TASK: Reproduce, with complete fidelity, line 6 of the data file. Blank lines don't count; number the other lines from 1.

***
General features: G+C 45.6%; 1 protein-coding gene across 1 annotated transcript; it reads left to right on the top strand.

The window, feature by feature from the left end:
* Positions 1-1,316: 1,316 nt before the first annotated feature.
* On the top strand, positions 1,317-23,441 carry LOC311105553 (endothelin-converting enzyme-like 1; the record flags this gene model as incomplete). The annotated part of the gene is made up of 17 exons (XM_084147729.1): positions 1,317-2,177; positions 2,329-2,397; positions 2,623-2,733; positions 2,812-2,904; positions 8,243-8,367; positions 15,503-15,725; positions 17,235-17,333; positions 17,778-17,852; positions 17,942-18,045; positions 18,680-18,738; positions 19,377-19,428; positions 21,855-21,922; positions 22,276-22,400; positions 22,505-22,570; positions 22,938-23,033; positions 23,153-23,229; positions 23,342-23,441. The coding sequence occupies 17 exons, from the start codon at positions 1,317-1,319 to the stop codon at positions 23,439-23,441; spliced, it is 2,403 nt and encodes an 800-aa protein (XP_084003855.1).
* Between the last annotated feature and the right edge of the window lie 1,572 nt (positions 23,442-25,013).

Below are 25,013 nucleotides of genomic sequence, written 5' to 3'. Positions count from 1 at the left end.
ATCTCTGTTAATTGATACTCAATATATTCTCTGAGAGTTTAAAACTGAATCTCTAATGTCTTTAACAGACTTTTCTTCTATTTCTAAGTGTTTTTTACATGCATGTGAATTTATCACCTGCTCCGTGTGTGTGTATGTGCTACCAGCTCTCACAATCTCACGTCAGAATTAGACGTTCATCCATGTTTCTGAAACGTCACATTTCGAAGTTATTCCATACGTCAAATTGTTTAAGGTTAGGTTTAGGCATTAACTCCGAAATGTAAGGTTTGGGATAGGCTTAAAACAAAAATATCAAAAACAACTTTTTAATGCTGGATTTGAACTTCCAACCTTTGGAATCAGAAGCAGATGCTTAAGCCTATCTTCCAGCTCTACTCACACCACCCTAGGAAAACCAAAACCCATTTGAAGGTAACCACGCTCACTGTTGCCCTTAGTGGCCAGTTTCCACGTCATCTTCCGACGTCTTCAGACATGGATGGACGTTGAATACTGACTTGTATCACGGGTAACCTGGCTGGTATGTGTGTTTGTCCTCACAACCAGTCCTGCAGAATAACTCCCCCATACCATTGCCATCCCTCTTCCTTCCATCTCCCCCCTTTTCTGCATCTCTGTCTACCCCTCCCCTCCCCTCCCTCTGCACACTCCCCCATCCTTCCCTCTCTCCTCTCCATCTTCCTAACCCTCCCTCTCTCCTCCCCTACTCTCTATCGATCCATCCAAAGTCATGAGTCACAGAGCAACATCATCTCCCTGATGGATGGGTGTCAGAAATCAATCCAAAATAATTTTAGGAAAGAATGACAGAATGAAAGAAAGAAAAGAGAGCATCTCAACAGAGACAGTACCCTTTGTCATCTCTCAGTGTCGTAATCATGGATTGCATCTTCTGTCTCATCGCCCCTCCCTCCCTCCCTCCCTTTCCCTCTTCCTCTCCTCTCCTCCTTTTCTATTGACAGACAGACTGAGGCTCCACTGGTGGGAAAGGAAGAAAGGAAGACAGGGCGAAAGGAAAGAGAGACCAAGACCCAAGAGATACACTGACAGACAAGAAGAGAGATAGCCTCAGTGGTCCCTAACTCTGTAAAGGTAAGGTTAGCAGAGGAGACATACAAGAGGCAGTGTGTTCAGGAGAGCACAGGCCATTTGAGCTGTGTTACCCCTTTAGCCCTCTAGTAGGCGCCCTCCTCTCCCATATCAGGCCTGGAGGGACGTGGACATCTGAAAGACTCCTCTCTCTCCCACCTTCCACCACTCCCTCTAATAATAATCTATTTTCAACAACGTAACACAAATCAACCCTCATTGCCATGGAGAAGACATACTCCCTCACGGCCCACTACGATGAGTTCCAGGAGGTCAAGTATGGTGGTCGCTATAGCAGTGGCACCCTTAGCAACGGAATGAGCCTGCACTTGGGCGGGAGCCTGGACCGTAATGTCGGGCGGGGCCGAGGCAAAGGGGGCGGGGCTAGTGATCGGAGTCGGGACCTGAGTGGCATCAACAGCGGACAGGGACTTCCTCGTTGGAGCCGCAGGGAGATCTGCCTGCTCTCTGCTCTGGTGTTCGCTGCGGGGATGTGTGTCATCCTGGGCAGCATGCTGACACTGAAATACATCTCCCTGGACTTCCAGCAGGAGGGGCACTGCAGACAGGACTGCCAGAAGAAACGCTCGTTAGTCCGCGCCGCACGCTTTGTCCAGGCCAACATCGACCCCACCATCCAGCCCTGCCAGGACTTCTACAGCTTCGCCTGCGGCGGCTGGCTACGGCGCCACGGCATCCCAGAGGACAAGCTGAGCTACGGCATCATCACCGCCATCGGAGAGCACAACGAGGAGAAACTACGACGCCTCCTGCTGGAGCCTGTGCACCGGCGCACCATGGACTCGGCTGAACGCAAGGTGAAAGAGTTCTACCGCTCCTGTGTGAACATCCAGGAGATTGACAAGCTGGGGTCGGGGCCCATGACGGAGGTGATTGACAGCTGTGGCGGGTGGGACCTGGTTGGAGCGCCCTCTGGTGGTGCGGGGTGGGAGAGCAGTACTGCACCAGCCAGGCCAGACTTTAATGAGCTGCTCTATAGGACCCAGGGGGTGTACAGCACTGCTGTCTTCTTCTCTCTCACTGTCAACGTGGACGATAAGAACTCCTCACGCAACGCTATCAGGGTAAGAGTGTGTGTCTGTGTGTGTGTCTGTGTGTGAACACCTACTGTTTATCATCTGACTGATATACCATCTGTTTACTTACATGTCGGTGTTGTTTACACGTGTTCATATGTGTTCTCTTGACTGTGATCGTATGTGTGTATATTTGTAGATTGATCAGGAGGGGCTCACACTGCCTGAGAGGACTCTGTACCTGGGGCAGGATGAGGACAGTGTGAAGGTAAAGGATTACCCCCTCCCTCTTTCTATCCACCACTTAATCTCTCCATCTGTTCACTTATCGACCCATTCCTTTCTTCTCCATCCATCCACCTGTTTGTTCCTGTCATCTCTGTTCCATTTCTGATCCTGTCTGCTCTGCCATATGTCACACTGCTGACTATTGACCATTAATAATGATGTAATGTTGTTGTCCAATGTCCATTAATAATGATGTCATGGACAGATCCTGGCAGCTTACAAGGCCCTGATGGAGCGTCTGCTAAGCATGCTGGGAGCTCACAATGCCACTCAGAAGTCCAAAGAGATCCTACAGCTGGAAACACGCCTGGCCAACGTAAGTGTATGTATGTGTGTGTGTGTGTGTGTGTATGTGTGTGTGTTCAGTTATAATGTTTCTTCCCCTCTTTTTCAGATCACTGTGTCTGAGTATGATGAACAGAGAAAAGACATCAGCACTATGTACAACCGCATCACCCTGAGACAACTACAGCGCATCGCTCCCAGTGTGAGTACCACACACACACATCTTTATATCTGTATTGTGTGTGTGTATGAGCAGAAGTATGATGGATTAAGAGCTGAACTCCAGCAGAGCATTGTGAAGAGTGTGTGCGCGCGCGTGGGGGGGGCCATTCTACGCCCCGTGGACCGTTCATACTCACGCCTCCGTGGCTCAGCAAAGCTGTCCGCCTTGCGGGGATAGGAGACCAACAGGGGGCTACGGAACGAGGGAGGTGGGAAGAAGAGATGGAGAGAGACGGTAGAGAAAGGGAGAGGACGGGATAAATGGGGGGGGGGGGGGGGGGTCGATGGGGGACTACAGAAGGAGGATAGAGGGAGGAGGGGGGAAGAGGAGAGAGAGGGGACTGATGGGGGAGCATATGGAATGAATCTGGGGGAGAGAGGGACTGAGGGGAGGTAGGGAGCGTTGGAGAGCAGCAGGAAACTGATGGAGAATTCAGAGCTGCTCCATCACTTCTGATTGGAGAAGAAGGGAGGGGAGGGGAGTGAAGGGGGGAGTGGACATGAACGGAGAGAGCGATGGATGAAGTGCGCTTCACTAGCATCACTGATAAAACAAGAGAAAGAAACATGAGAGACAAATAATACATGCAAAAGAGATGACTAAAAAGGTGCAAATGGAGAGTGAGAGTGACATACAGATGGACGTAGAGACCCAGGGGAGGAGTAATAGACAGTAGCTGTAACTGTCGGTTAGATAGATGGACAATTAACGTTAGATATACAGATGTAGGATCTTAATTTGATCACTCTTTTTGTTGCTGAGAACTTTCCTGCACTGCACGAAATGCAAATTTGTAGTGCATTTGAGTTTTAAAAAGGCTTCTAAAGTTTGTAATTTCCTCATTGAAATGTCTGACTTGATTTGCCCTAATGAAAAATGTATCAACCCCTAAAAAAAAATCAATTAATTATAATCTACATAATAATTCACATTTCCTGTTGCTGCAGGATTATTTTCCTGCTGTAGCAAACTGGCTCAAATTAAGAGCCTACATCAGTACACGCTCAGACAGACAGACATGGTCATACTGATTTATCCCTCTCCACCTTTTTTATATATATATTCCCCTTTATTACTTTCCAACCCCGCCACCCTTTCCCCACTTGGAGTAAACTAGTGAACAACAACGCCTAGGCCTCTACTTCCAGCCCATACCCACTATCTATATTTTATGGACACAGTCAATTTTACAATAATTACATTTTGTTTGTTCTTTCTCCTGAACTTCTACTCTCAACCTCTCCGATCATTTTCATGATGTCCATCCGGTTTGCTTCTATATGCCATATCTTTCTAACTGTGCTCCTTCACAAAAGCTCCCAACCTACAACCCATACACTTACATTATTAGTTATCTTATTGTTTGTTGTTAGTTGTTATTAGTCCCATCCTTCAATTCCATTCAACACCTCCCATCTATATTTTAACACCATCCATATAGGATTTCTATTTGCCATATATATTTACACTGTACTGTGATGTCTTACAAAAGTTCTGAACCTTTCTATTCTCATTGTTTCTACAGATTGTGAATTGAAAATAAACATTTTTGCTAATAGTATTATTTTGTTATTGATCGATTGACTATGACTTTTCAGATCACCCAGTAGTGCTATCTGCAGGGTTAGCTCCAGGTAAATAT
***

Below are 25,013 nucleotides of genomic sequence, written 5' to 3'. Positions count from 1 at the left end.